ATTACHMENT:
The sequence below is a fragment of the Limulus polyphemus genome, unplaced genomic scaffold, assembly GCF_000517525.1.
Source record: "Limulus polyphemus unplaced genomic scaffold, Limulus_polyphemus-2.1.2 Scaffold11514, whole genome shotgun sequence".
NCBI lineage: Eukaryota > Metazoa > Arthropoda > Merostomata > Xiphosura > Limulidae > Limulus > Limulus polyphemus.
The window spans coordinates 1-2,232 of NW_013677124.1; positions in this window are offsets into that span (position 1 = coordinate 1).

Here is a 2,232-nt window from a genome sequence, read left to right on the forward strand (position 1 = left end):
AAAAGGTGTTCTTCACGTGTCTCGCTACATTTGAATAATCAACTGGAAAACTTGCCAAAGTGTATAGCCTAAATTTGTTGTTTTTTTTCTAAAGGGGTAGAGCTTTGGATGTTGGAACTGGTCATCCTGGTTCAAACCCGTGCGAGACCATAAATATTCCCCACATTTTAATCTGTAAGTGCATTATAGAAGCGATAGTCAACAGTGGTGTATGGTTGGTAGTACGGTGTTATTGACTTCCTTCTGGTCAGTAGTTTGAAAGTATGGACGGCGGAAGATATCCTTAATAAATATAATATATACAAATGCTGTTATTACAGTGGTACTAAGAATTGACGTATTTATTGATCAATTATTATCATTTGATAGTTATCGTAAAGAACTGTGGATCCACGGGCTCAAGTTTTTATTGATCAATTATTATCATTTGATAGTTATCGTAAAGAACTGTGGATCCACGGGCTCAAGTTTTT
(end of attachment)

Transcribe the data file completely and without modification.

The sequence below is a fragment of the Limulus polyphemus genome, unplaced genomic scaffold, assembly GCF_000517525.1.
Source record: "Limulus polyphemus unplaced genomic scaffold, Limulus_polyphemus-2.1.2 Scaffold11514, whole genome shotgun sequence".
NCBI lineage: Eukaryota > Metazoa > Arthropoda > Merostomata > Xiphosura > Limulidae > Limulus > Limulus polyphemus.
The window spans coordinates 1-2,232 of NW_013677124.1; positions in this window are offsets into that span (position 1 = coordinate 1).

Here is a 2,232-nt window from a genome sequence, read left to right on the forward strand (position 1 = left end):
AAAAGGTGTTCTTCACGTGTCTCGCTACATTTGAATAATCAACTGGAAAACTTGCCAAAGTGTATAGCCTAAATTTGTTGTTTTTTTTCTAAAGGGGTAGAGCTTTGGATGTTGGAACTGGTCATCCTGGTTCAAACCCGTGCGAGACCATAAATATTCCCCACATTTTAATCTGTAAGTGCATTATAGAAGCGATAGTCAACAGTGGTGTATGGTTGGTAGTACGGTGTTATTGACTTCCTTCTGGTCAGTAGTTTGAAAGTATGGACGGCGGAAGATATCCTTAATAAATATAATATATACAAATGCTGTTATTACAGTGGTACTAAGAATTGACGTATTTATTGATCAATTATTATCATTTGATAGTTATCGTAAAGAACTGTGGATCCACGGGCTCAAGTTTTTATTGATCAATTATTATCATTTGATAGTTATCGTAAAGAACTGTGGATCCACGGGCTCAAGTTTTT